Two weeks after a dark-of-night barrage of mostly U.S. missiles and bombs opened the international air assault on Libya's Moammar Gadhafi, the American combat role is ending, the rag-tag rebels are reeling and the Pentagon is betting its European allies can finish the job.
Gadhafi is still standing, with a few uncertain signs that his inner circle could crack. The Obama administration is hoping that if Gadhafi's government doesn't implode soon, a relentless campaign of airstrikes on his tanks, air defenses and most trusted army units will at least weaken his ability to survive a renewed uprising by a disjointed opposition. The revels initially rattled Gadhafi but in recent days have given up most of their gains.
So the mission remains incomplete, but the U.S. is following through on a pledge to shift the main combat burden to Britain, France and other NATO allies.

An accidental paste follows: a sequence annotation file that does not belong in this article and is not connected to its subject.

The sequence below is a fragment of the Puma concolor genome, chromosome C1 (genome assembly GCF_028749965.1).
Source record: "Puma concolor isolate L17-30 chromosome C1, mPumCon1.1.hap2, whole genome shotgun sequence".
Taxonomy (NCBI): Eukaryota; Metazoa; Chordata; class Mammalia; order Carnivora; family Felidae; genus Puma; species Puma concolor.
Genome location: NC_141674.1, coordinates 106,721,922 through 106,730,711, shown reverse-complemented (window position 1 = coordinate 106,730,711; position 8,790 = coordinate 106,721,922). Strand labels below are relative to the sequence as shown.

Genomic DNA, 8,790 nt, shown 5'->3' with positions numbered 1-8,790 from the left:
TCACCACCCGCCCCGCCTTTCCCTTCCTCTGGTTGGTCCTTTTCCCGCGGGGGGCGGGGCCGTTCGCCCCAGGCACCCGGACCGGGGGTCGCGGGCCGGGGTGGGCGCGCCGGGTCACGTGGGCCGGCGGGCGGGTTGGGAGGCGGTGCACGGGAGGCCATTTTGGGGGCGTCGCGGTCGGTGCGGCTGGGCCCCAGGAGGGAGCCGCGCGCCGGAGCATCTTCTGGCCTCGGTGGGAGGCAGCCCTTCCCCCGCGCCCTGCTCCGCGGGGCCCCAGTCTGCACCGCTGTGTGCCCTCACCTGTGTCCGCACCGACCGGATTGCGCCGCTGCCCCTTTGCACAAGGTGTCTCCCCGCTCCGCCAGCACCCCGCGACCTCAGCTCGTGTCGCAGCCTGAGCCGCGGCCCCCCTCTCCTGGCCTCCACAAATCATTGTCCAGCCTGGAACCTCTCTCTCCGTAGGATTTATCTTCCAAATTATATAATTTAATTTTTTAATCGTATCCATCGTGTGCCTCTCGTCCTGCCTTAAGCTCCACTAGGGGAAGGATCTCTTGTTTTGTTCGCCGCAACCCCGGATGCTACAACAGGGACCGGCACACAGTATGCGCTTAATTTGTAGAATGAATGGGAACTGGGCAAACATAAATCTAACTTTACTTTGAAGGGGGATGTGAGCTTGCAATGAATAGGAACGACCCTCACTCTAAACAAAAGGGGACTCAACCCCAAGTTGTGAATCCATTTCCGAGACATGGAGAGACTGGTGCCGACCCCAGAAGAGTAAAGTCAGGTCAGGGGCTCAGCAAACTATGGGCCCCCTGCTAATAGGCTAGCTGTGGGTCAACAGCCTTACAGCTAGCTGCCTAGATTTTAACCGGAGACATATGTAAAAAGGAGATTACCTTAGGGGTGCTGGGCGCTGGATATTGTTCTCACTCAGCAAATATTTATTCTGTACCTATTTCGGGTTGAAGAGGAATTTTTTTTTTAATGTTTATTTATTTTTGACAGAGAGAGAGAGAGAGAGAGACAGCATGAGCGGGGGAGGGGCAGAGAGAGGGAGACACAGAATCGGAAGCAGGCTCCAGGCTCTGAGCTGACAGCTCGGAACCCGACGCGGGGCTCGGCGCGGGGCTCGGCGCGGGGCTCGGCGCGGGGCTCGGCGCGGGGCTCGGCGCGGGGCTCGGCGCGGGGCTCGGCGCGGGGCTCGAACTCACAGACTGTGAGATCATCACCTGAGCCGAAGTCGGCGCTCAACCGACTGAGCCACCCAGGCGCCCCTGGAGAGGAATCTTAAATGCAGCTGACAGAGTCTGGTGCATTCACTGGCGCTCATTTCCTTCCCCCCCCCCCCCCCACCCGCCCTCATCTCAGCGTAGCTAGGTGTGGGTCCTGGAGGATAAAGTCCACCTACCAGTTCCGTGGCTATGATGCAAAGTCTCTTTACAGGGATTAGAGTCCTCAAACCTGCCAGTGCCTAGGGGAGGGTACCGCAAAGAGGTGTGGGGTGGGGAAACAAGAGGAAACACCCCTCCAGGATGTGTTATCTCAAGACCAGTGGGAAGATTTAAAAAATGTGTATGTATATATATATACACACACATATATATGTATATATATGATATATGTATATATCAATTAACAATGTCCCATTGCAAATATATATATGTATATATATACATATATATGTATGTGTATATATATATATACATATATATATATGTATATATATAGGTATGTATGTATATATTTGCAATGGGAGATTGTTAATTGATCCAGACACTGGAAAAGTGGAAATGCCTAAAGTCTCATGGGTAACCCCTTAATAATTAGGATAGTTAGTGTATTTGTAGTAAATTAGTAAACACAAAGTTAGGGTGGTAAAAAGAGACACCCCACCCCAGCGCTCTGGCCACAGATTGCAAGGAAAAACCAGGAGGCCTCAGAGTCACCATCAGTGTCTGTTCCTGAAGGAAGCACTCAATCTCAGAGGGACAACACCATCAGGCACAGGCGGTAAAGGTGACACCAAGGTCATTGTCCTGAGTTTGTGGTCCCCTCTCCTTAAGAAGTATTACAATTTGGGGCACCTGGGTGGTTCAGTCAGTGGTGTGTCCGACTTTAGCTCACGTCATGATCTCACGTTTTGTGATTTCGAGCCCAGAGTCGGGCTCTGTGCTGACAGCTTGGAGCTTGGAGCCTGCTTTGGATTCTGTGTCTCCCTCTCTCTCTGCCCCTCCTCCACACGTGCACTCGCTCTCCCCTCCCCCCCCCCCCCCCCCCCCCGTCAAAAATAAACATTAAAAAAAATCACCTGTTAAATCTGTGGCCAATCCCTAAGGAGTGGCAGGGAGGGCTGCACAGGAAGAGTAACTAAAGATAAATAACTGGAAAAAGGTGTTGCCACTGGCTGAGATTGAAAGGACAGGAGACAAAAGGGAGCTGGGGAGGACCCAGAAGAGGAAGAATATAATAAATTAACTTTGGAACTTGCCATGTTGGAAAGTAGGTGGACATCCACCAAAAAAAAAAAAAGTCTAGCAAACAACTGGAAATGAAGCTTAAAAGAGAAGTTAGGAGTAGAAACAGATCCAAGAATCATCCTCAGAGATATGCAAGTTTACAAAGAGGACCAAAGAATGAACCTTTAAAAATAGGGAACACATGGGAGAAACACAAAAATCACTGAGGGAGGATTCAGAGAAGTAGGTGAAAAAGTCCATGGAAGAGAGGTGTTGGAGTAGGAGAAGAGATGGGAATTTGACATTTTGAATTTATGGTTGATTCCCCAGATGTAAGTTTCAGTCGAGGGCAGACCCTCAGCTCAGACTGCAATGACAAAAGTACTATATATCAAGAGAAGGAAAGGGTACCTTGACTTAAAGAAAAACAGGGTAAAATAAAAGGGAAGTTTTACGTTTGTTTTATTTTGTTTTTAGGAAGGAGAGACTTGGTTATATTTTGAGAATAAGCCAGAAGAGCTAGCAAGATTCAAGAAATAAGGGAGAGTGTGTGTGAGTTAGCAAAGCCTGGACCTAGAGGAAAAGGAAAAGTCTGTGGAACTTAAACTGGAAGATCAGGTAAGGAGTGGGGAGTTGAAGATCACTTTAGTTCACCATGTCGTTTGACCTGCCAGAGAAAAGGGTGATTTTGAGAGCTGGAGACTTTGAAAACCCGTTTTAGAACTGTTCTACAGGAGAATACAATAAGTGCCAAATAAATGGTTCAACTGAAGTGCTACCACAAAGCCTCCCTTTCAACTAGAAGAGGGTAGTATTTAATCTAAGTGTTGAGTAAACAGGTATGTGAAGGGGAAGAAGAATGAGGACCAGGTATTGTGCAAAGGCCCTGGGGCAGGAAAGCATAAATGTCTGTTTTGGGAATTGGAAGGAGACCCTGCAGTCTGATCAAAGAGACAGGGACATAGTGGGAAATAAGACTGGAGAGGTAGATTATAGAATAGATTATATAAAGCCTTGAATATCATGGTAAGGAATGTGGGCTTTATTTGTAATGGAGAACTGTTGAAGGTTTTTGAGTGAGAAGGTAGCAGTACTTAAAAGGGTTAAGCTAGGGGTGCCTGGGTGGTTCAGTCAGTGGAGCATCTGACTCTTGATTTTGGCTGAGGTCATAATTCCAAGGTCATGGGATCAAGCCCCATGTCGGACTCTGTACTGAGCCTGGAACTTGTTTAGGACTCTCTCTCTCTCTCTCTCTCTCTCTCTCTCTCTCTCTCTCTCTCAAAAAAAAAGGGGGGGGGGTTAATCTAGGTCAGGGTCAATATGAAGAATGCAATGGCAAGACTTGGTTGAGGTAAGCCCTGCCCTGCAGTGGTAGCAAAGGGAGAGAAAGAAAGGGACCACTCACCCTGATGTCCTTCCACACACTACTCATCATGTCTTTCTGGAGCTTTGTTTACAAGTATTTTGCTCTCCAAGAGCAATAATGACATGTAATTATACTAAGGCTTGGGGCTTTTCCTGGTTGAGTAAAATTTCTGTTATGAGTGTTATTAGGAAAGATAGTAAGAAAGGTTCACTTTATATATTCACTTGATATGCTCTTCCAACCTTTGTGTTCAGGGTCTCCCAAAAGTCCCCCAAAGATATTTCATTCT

Starting Sunday, no U.S. combat aircraft are to fly strike missions in Libya. Also falling silent on Sunday will be the initial workhorses of the military campaign: U.S. Navy destroyers and submarines that launched Tomahawk cruise missiles from the positions in the Mediterranean Sea.
The planes and naval vessels will be on standby in case NATO commanders decide their own forces cannot handle the mission on their own. Combat air missions will continue to be flown by Britain, France and other NATO member countries.
More Libya mission: US eases off, Gadhafi holds on